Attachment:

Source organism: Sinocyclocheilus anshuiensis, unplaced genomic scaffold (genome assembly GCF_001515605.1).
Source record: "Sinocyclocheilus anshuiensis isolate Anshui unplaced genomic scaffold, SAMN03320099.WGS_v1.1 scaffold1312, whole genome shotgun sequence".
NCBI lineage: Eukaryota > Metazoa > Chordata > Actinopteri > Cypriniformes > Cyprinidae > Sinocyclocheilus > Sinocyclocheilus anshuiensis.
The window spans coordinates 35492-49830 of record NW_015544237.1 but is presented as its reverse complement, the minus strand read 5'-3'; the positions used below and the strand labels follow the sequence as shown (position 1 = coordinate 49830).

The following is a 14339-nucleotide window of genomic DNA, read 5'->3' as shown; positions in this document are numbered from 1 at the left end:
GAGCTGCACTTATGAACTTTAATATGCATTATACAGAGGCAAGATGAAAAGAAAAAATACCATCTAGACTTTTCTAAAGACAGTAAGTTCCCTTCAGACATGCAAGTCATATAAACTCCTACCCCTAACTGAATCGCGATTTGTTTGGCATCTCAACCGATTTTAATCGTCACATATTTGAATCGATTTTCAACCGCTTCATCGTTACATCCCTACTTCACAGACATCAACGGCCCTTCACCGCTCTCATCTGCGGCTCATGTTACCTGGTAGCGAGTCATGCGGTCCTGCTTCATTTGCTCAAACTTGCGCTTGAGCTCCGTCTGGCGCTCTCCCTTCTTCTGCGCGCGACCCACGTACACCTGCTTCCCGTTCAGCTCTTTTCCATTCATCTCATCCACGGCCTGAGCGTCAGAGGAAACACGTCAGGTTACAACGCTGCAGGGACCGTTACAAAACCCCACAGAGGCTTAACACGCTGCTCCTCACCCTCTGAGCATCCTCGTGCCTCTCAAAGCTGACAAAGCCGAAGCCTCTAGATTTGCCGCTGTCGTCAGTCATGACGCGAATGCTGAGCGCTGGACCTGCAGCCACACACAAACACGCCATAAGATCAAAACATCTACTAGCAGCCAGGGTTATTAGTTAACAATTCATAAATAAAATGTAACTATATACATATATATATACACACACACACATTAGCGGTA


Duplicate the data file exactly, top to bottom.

Source organism: Sinocyclocheilus anshuiensis, unplaced genomic scaffold (genome assembly GCF_001515605.1).
Source record: "Sinocyclocheilus anshuiensis isolate Anshui unplaced genomic scaffold, SAMN03320099.WGS_v1.1 scaffold1312, whole genome shotgun sequence".
NCBI lineage: Eukaryota > Metazoa > Chordata > Actinopteri > Cypriniformes > Cyprinidae > Sinocyclocheilus > Sinocyclocheilus anshuiensis.
The window spans coordinates 35492-49830 of record NW_015544237.1 but is presented as its reverse complement, the minus strand read 5'-3'; the positions used below and the strand labels follow the sequence as shown (position 1 = coordinate 49830).

The following is a 14339-nucleotide window of genomic DNA, read 5'->3' as shown; positions in this document are numbered from 1 at the left end:
GAGCTGCACTTATGAACTTTAATATGCATTATACAGAGGCAAGATGAAAAGAAAAAATACCATCTAGACTTTTCTAAAGACAGTAAGTTCCCTTCAGACATGCAAGTCATATAAACTCCTACCCCTAACTGAATCGCGATTTGTTTGGCATCTCAACCGATTTTAATCGTCACATATTTGAATCGATTTTCAACCGCTTCATCGTTACATCCCTACTTCACAGACATCAACGGCCCTTCACCGCTCTCATCTGCGGCTCATGTTACCTGGTAGCGAGTCATGCGGTCCTGCTTCATTTGCTCAAACTTGCGCTTGAGCTCCGTCTGGCGCTCTCCCTTCTTCTGCGCGCGACCCACGTACACCTGCTTCCCGTTCAGCTCTTTTCCATTCATCTCATCCACGGCCTGAGCGTCAGAGGAAACACGTCAGGTTACAACGCTGCAGGGACCGTTACAAAACCCCACAGAGGCTTAACACGCTGCTCCTCACCCTCTGAGCATCCTCGTGCCTCTCAAAGCTGACAAAGCCGAAGCCTCTAGATTTGCCGCTGTCGTCAGTCATGACGCGAATGCTGAGCGCTGGACCTGCAGCCACACACAAACACGCCATAAGATCAAAACATCTACTAGCAGCCAGGGTTATTAGTTAACAATTCATAAATAAAATGTAACTATATACATATATATATACACACACACACATTAGCGGTA